"Thinking Big - A Survey of International Banking"

Essay by Vilaxon July 2007

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It has been obviously observed that banks all over the world are climbing up in size, either through organic growth or, mostly, through M&A. It is easy to read the mind of prestigious CEOs from grand banking institutions the ambitions of acquiring more and more members under its holding umbrella on a global scale. Pros and cons as well as objectives of this size-up trend are discussed in the article together with other closely related issues such as foreign competition, competitive strength, ownership and state protectionism.

Theoretically, benefits from M&A are firstly brought about from the pursuit of economies of scale, which pertains to the integration of banks' supply chain, reducing additional costs incurred on one additional service or package of services rendered. However, bigger is just better in some relevant range as at some time diseconomies of scale will also start creeping in.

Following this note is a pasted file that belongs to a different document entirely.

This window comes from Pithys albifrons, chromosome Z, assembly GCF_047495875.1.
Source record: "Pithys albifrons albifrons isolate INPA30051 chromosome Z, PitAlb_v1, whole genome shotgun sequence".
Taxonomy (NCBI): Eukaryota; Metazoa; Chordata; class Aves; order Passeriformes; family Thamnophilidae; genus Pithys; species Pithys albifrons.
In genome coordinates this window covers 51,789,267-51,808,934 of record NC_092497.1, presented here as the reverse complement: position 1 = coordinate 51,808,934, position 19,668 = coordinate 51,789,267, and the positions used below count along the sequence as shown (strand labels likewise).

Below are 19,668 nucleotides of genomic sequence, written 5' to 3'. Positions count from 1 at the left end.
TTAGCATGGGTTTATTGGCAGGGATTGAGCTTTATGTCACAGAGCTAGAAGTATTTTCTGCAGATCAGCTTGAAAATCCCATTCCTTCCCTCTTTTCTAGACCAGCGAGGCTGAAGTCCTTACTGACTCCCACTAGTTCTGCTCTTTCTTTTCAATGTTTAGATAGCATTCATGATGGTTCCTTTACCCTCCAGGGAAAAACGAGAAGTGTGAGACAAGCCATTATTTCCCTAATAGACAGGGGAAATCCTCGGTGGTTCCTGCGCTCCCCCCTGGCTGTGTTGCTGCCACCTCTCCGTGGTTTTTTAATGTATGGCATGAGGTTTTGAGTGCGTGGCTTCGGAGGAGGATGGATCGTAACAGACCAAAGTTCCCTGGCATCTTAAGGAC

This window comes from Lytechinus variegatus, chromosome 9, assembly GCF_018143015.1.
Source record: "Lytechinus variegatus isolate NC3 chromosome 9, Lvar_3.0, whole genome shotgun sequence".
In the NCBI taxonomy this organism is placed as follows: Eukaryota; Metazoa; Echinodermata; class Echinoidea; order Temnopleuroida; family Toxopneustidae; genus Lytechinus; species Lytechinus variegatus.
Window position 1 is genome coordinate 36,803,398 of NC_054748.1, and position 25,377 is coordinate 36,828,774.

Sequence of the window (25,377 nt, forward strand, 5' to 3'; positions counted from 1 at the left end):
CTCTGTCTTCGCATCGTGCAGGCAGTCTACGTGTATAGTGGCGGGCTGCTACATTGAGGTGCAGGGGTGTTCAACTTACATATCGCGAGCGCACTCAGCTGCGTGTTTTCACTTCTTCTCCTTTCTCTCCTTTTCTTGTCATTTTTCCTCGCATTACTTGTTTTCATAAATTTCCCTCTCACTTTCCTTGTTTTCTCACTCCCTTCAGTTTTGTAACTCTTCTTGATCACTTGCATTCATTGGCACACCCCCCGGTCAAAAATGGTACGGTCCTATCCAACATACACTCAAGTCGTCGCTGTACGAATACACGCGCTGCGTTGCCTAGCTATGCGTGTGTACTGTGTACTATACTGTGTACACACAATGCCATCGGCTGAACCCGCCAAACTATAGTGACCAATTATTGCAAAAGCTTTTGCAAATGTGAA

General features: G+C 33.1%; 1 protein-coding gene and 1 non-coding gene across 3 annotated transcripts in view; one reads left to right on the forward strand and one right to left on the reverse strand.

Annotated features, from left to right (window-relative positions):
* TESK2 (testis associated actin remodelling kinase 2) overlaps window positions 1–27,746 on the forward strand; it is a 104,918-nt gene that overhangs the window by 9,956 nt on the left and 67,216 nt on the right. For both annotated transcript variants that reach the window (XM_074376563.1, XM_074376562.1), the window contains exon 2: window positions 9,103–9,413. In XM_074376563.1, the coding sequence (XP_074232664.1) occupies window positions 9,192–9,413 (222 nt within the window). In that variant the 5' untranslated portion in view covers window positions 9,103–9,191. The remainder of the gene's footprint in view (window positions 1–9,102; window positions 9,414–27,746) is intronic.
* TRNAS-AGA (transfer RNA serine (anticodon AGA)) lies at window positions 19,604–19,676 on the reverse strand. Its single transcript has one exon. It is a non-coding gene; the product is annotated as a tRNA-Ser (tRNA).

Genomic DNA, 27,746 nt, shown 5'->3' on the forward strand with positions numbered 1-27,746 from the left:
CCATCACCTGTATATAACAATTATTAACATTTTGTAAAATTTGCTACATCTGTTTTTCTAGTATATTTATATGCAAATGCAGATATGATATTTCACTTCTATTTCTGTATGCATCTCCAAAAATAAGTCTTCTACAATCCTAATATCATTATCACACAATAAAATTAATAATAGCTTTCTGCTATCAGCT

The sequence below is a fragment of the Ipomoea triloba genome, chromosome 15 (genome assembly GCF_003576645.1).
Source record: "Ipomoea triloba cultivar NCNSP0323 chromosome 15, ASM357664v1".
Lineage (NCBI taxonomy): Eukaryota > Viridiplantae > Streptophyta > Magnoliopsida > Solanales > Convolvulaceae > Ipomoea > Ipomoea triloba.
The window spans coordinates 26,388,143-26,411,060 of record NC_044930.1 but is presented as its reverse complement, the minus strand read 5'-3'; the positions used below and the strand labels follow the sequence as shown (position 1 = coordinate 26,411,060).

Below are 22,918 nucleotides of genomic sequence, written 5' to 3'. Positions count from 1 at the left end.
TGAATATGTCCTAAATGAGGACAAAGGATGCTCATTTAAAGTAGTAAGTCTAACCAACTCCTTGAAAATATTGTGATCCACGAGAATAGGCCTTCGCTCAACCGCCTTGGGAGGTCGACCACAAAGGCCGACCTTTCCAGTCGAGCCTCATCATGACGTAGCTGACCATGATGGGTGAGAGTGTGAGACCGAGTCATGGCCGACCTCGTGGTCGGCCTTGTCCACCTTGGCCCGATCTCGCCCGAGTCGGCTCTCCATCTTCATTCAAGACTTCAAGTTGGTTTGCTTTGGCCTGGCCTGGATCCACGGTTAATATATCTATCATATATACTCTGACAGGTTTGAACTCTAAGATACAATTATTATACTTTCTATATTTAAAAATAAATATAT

Secondly, economies of scope is targeted, implying that a financial service provider can save on operating costs when it expands the mix of its output because some resources such as management skill and plant and equipment are more likely efficiently used in jointly producing multiple services rather than just turning out one service from the same location. Fixed costs can be spread over a greater number of service outputs. Thirdly, with the severe separation between ownership and control, M&A opportunities create a big room for managers to construct their empirical building. Short-term minds might be satisfied with positive consolidated figures, however, in many cases, whether the businesses are a good long-term fit is a timing question. Lastly, acquisition strategy is considered by many players as an opposition against being acquired, means of extending their presence in emerging markets, directing regulatory influences...